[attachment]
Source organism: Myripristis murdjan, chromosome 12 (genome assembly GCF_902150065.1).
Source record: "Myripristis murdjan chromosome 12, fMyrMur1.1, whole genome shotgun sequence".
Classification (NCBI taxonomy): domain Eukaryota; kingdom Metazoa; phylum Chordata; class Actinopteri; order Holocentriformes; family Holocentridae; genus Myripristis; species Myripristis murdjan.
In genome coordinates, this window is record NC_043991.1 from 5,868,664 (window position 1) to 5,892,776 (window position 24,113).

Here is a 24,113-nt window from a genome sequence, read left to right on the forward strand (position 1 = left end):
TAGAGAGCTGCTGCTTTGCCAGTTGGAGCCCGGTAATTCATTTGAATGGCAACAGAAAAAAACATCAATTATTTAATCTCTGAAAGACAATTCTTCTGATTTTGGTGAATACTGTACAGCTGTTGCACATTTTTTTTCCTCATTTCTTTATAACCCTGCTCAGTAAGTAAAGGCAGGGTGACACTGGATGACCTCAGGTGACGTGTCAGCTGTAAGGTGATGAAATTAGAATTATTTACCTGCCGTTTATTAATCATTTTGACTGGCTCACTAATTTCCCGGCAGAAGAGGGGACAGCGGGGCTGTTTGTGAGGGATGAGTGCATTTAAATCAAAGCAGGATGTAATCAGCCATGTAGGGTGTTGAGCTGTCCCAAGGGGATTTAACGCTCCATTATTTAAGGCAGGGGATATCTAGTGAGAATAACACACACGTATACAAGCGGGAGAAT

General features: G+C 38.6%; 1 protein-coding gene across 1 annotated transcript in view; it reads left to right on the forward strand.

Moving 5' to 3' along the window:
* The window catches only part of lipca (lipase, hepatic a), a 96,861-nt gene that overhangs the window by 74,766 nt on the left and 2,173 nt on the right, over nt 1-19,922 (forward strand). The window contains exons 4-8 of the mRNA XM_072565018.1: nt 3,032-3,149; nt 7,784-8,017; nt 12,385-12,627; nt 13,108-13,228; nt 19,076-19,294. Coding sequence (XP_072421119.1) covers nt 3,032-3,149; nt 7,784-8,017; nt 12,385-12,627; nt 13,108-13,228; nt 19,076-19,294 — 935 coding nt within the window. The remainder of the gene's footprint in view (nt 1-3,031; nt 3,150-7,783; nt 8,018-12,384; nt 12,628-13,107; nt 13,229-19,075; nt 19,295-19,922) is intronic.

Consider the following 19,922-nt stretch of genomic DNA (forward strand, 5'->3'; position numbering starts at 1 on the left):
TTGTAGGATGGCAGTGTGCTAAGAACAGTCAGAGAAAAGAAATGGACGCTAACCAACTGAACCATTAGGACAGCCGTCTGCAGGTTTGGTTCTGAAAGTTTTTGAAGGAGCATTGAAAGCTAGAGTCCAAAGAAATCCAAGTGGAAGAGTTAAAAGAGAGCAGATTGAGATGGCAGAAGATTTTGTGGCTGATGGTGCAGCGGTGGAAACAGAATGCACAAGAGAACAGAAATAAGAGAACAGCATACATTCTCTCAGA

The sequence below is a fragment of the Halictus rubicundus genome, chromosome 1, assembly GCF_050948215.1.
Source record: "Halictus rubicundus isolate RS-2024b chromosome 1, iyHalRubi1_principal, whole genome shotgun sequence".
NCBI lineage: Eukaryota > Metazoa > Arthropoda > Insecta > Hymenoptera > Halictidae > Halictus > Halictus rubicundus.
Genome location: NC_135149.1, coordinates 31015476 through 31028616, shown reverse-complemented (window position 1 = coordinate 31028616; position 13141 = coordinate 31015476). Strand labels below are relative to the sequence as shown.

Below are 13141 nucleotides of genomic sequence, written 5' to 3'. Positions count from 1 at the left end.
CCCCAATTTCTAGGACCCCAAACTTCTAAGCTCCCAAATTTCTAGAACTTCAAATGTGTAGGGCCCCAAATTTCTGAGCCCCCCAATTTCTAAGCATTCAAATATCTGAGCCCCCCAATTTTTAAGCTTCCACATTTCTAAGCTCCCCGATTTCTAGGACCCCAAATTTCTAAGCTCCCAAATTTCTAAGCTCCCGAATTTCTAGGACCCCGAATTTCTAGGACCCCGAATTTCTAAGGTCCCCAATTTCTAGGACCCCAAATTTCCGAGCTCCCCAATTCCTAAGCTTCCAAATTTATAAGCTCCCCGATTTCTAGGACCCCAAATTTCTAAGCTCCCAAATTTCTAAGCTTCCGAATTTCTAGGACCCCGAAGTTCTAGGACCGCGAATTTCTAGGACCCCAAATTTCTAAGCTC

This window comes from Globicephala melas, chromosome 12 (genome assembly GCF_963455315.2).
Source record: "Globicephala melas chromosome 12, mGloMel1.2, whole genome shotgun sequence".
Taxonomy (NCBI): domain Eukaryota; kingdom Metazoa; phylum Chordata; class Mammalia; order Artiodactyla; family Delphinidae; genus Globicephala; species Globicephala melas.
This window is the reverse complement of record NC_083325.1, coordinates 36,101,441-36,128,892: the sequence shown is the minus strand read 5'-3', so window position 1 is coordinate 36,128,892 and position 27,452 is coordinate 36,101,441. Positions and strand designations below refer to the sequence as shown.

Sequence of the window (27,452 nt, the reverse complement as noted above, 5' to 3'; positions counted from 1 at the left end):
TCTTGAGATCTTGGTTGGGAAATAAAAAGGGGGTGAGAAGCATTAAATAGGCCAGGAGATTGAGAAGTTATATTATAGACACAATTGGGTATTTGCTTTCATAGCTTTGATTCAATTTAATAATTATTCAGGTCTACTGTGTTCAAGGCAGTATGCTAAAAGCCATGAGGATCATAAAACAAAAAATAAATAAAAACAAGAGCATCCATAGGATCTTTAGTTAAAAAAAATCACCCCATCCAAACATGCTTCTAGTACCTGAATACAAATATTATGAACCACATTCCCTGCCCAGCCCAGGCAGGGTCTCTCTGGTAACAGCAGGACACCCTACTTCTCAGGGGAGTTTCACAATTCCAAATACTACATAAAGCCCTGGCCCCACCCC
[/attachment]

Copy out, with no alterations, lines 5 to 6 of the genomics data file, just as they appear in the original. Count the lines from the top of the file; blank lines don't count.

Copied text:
Here is a 24,113-nt window from a genome sequence, read left to right on the forward strand (position 1 = left end):
TAGAGAGCTGCTGCTTTGCCAGTTGGAGCCCGGTAATTCATTTGAATGGCAACAGAAAAAAACATCAATTATTTAATCTCTGAAAGACAATTCTTCTGATTTTGGTGAATACTGTACAGCTGTTGCACATTTTTTTTCCTCATTTCTTTATAACCCTGCTCAGTAAGTAAAGGCAGGGTGACACTGGATGACCTCAGGTGACGTGTCAGCTGTAAGGTGATGAAATTAGAATTATTTACCTGCCGTTTATTAATCATTTTGACTGGCTCACTAATTTCCCGGCAGAAGAGGGGACAGCGGGGCTGTTTGTGAGGGATGAGTGCATTTAAATCAAAGCAGGATGTAATCAGCCATGTAGGGTGTTGAGCTGTCCCAAGGGGATTTAACGCTCCATTATTTAAGGCAGGGGATATCTAGTGAGAATAACACACACGTATACAAGCGGGAGAAT